New Zealand Sea Fishes

Bluefin Tuna – The First Tuna Fishing Expedition to the Fiordland Sounds

Bluefin Tuna – The First Tuna Fishing Expedition to the Fiordland Sounds

by Dick Marquand

Southlander Ken Hay had a fascination for tuna. During the late summer months, while fishing for blue cod in Foveaux Strait, he had often seen southern bluefin tuna leaping from the surface of the sea. One particular day, while fishing near Barracouta Rock from the commercial fishing vessel ’Huia,’ a school of southern bluefin swam around the boat. These were big fish, having a length of around two metres. That day, Ken made a vow to catch a bluefin tuna.

Ken spent a lot of time and effort doing research about bluefin tuna, taking note of water temperature preferences and recording dates and places where tuna had been sighted. During his inquiries, he met many of the Bluff and Riverton-based commercial fishermen who fished Fiordland waters. One such fisherman boasted that he had caught a tuna as long as the wheelhouse on his boat was wide.

On a trip to Milford Sound during late 1961, Ken had a yarn to some commercial fishermen regarding access to the Fiordland Sounds. He was told about George Brassell, Jack Egerton and the vessel “Miss Akaroa.” A ‘short time later, Ken met Iack in Te Anau and arrangements were made for a trip into Fiordland. He prepared some heavy game fishing gear, formed a fishing party, and after a lot of organising, Ken Hay led the first tuna fishing expedition to the Fiordland Sounds.

The party consisted of Ken, Murray Barnfield, Ernie Halliday and Vic Horner. On 9 April 1962, they all met in Te Anau. Here they boarded the Southern Scenic Cessna floatplane and took off, heading for the Fiordland coast. The plane touched down in Doubtful Sound, south of Bauza Island where they met up with George Brassell and the “Miss Akaroa.” Gear and persons were transferred to the boat and soon after, the plane took off on its return trip to Te Anau.

George and his crew made the pioneering party welcome, although they were very sceptical about the chances of catching bluefin tuna. The “Miss Akaroa” headed into Deep Cove then around to Hall Arm where it moored for the night.

The next morning, George decided to head back to the camp on the eastern side of Secretary Island. Ken and Murray assembled two 37kg class game fishing outfits and put a couple of feather jigs out in the wash behind “Miss Akaroa.” The waterfalls and streams entering the sound were full, and the freshwater that lay on the surface was evidence of the recent heavy rain.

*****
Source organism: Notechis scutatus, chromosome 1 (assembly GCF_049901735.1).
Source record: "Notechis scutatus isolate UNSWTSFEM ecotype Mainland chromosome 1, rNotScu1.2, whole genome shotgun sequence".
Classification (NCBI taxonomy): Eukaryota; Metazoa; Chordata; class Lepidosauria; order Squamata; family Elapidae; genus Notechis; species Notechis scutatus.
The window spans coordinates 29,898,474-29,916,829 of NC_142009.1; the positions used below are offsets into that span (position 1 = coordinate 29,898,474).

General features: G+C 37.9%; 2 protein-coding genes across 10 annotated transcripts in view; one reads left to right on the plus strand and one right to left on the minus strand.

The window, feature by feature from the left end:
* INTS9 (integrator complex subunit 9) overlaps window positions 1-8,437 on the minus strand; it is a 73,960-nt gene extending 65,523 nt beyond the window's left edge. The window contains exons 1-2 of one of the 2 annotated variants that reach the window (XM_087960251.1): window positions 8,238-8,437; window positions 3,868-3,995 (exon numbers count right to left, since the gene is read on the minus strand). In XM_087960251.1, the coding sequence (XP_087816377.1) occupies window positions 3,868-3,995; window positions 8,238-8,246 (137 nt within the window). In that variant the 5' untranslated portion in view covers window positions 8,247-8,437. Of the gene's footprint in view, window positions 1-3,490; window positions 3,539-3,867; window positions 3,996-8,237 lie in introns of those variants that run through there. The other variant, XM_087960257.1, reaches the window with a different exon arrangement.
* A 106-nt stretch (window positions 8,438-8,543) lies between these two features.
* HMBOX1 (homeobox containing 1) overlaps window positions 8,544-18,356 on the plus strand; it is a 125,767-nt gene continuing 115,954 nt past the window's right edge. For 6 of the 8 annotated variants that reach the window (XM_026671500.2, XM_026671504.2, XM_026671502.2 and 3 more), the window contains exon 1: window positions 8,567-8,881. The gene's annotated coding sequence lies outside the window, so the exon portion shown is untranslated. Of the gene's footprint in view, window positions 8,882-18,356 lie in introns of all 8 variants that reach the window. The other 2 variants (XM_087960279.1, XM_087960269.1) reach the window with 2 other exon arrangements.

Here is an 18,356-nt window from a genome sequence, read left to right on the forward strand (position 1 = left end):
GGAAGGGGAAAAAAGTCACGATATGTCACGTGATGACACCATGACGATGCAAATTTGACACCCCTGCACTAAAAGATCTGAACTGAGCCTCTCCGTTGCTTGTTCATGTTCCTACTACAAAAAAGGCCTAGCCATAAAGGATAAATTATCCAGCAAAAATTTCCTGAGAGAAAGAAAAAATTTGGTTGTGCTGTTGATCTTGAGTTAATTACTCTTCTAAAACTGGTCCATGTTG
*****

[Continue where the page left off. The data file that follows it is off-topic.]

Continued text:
The action came fast, only a few kilometres from Deep Cove on the south side of Elizabeth Island. Within half an hour of commencing trolling, there was a heavy strike on one of the rigs followed almost immediately by a hook-up on the other.

As Murray later put it, “For the first time in my life, I watched a few hundred metres of line smoke off a reel!” The two fish took Ken and Murray around each other a couple of times, but most of the fight was just a hard slog. Ken wound away on the big 10/0 Penn Senator reel for about a quarter of an hour before he saw his fish. After a short struggle, the southern bluefin tuna was eased alongside the boat. In went, the big gaff and the exhausted fish was hauled on board. A few minutes later, Murray had his tuna alongside the boat, then it joined Ken’s fish on the deck of “Miss Akaroa.”

From left; Angler John Battle, skipper Maurice Mee and gaffer Dick Marquand with o 44.45 kg (98 lb) southern bluefin tuna caught atrocious sea conditions at the mouth of Thompson Sound. Photograph; Dick Marquand.

For Ken, it was a dream come true, all the plans and research had paid off. Measurements were made of the two tuna and by using an accurate fish weight formula, both fish were found to weigh 27.5kg (61lb).

Murray later said, “I must add that I had smuggled a bottle of Johnnie Walker, and rightly so, full justice was observed on such an exciting occasion.”

During the next four days, the party fished from the “Miss Akaroa” and the smaller “Mate.” Fifteen more southern bluefin were landed, all within the central portion of the Thompson and Doubtful Sound complex. The total weight of the seventeen tuna was a little over 454kg (1000lb) – The tuna averaged 27.5kg (61lb), and all fish weighed within a kilogram of each other.

On 16 April, the party flew back to Te Anau by floatplane. The pioneering party were convinced that Fiordland offered a world ranking sport – tuna fishing.

During mid-1974, I was on board a Mount Cook Airlines Hawker Siddeley en route to Christchurch. In the seat next to me was a fellow Wildlife Service Ranger whom I had not previously met. His name was Brent Vincent and he was stationed in Te Anau. On the lapel of his jacket was a curious little badge, a tuna encircled by the words Fiordland Game Fishing Club.

During our conversation which consisted wholly of game fishing, I found out that he was the President of this organisation. It appeared that like myself, he thought of very little other than fishing, or to be more precise, chasing the big fast variety – tuna. Some of the stories he told me sounded a bit preposterous, I knew that there were tuna in Fiordland waters, but surely not that many.

He suggested that I join his Club and take part in some of their organised trips. I nodded in agreement and said that I would certainly be interested in doing so. I had recently transferred from Rotorua to
Queenstown and it had appeared to me that I was moving to an area most unsuitable for me to pursue my keenest hobby. Over the following years, I was to learn just how wrong I was.